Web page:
During the summer of 1961, America had left the idyllic 1950s behind. The country was in an era of change, and we were being forced to look at problems looming around the globe. The Cold War was heating up to the point where President Kennedy was advocating that we build fallout shelters in our backyards. To make matters even worst, the U.S. military had just started direct involvement in Vietnam. There was little joy in the country, but in troubled times, Americans turned their attention to the one bright spot of the year: baseball, our national pastime. For over 100 years, baseball had been the all-American sport.

Black Walnut, nickel-plated receiver, and laser etchings more than assure these rifles will never see the firing range. That alone should be a good excuse to pick up one of the standard Golden Boys.


In 1961, two young men were in a heated battle to see if they could break the single-season homerun record set by the great Babe Ruth. Not a day went by that I didn’t follow the exploits of Mickey Mantle and Roger Maris on the latest, greatest invention—the transistor radio. Toward the end of the summer, Mickey fell behind with injuries, but on October 1, 1961, Roger Maris forever inscribed his name in baseball history. In the last game of the season, Roger sent a long blast over the fence for his 61st homerun of the year. That was more than 50 years ago, and to commemorate the event, another American icon, Henry Repeating Arms, is producing a limited edition of their Golden Boy lever-action rifle.

The left side of the receiver honors the two years that Roger Maris was voted the MVP, his 1960 Gold Glove award, and the retirement of his uniform number.


The modern day Henry Repeating Arms, noted for their commemorative rifles, chose the Golden Boy lever-action .22 LR for the Roger Maris tribute. Fifty rifles were engraved for the 50th anniversary of Roger Maris’ 61 in ’61 record-breaking season. The rifles have their nickel-plated receivers laser-etched with Maris-themed baseball scenes. The right side of the receiver has a portrait of Roger engraved in front of the Yankee Stadium banners, and a smaller engraving showing his 61 in ’61 homerun swing. The left side of the receiver is engraved with Roger in a fielding position and honors his back-to-back MVP awards. Also on the left, honor is given to the retirement of the number “9” by the New York Yankees. On the right side of the walnut buttstock, a baseball card-style engraving again shows Roger with his 61 in ’61 swing. This limited edition will be auctioned and proceeds will benefit the Roger Maris Cancer Center/Sanford Hospital in Fargo, North Dakota.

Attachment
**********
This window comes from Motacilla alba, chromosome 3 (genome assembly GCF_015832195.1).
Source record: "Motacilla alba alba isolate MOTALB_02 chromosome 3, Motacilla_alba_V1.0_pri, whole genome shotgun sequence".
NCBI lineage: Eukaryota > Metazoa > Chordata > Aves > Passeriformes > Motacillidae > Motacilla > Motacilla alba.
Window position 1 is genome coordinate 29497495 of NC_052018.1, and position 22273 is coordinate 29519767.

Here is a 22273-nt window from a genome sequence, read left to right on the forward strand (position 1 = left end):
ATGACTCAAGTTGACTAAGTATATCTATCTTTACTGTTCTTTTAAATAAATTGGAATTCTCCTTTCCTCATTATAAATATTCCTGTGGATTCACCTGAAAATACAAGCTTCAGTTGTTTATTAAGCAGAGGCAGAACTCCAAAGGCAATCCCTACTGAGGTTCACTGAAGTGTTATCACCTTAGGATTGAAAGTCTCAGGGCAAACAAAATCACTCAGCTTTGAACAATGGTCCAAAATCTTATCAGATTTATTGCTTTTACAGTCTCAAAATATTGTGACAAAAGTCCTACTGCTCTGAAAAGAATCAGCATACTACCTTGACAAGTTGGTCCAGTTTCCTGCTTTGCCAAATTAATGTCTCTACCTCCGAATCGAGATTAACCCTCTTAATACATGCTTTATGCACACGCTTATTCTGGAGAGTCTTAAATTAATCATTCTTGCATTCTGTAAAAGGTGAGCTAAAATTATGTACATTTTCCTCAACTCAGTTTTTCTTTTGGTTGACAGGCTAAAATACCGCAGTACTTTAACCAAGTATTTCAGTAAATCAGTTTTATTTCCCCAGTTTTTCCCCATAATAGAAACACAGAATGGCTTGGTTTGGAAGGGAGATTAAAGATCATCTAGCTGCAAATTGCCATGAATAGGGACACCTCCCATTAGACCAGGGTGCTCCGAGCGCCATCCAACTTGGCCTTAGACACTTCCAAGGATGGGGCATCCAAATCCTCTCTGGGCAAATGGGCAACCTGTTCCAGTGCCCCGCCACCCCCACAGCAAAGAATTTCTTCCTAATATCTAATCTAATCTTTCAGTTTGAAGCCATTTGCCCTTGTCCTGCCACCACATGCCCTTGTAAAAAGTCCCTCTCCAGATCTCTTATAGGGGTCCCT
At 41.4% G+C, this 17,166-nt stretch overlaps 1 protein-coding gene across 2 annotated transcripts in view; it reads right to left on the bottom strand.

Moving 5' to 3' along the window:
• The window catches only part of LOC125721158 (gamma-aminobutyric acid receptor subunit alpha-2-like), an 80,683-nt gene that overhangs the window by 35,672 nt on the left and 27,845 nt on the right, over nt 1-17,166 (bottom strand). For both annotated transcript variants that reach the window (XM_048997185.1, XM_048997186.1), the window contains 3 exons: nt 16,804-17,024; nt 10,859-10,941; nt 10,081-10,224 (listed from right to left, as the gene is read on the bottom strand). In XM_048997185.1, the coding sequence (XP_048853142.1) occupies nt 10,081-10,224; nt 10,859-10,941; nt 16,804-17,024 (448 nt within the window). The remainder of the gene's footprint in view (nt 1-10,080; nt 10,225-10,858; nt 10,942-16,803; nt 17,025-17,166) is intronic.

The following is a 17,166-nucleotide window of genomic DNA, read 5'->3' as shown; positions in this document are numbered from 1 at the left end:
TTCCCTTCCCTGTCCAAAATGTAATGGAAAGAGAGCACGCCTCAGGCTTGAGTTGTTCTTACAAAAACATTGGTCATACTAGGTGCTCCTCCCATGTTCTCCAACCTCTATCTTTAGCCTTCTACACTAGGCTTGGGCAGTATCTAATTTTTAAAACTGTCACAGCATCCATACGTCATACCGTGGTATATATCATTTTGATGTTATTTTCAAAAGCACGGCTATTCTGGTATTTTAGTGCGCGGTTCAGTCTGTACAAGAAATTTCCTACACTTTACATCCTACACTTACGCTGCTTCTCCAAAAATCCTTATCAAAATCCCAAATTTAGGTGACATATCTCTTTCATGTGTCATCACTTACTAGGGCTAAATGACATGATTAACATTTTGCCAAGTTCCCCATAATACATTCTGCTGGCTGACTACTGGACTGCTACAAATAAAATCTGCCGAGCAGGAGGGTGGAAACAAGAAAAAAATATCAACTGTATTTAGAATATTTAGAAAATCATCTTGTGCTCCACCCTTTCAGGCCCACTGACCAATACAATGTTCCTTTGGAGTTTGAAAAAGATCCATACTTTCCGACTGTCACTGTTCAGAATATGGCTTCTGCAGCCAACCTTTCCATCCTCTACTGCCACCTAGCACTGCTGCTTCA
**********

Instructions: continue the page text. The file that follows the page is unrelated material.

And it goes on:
There are only 50 Roger Maris Commemoratives, and the thought of taking one of those to the range is baseball sacrilege. However, standard Golden Boys are available and make the perfect plinker for the American shooter. In fact, look on the box and it will clearly state, “Made in America or not made at all.”

My appreciation for quality work was overpowered by the urge to shoot, and the Golden Boy was tried with several .22 LR brands. All shot well, but CCI standard-velocity rounds had a slight edge in accuracy. At 50 yards, even someone old enough to remember Roger Maris’ 61st dinger was able to keep the rounds within a couple of inches. By now, the Roger Maris rifles are sold and sitting in collections around the country. Hopefully, all have found homes with lovers of baseball. For the rest of us, Henry is still busy turning out quality centerfire and rimfire rifles. (; 201-858-4400)

Up Next

Tactical Weapons magazine is proud to announce one of its contributors to lend support for troops suffering from PTSD.

During the summer of 1961, America had left the idyllic 1950s behind. The country…